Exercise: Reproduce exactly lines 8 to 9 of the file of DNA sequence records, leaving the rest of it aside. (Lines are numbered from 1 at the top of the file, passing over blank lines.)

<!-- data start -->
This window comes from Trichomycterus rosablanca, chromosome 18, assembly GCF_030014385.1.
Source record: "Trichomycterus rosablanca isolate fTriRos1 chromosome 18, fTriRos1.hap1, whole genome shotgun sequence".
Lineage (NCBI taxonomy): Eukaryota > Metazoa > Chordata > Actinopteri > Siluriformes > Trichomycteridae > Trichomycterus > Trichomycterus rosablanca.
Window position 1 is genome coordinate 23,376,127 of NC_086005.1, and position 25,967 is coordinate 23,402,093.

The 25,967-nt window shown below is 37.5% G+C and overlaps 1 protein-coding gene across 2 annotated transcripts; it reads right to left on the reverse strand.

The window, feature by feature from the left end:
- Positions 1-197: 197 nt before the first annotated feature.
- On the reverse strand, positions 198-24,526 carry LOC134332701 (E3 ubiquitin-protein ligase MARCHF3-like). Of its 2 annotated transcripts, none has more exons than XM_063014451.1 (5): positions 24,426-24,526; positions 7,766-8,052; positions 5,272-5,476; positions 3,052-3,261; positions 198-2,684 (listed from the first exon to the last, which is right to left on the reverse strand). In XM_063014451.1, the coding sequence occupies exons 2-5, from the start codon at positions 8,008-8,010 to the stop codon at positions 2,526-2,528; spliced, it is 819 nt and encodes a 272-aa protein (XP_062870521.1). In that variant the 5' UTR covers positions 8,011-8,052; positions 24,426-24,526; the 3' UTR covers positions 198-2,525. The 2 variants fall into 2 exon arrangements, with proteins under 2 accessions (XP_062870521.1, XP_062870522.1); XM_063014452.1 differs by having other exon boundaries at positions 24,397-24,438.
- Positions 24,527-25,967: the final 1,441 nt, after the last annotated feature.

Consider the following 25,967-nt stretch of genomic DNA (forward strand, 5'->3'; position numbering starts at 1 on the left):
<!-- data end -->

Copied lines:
- On the reverse strand, positions 198-24,526 carry LOC134332701 (E3 ubiquitin-protein ligase MARCHF3-like). Of its 2 annotated transcripts, none has more exons than XM_063014451.1 (5): positions 24,426-24,526; positions 7,766-8,052; positions 5,272-5,476; positions 3,052-3,261; positions 198-2,684 (listed from the first exon to the last, which is right to left on the reverse strand). In XM_063014451.1, the coding sequence occupies exons 2-5, from the start codon at positions 8,008-8,010 to the stop codon at positions 2,526-2,528; spliced, it is 819 nt and encodes a 272-aa protein (XP_062870521.1). In that variant the 5' UTR covers positions 8,011-8,052; positions 24,426-24,526; the 3' UTR covers positions 198-2,525. The 2 variants fall into 2 exon arrangements, with proteins under 2 accessions (XP_062870521.1, XP_062870522.1); XM_063014452.1 differs by having other exon boundaries at positions 24,397-24,438.
- Positions 24,527-25,967: the final 1,441 nt, after the last annotated feature.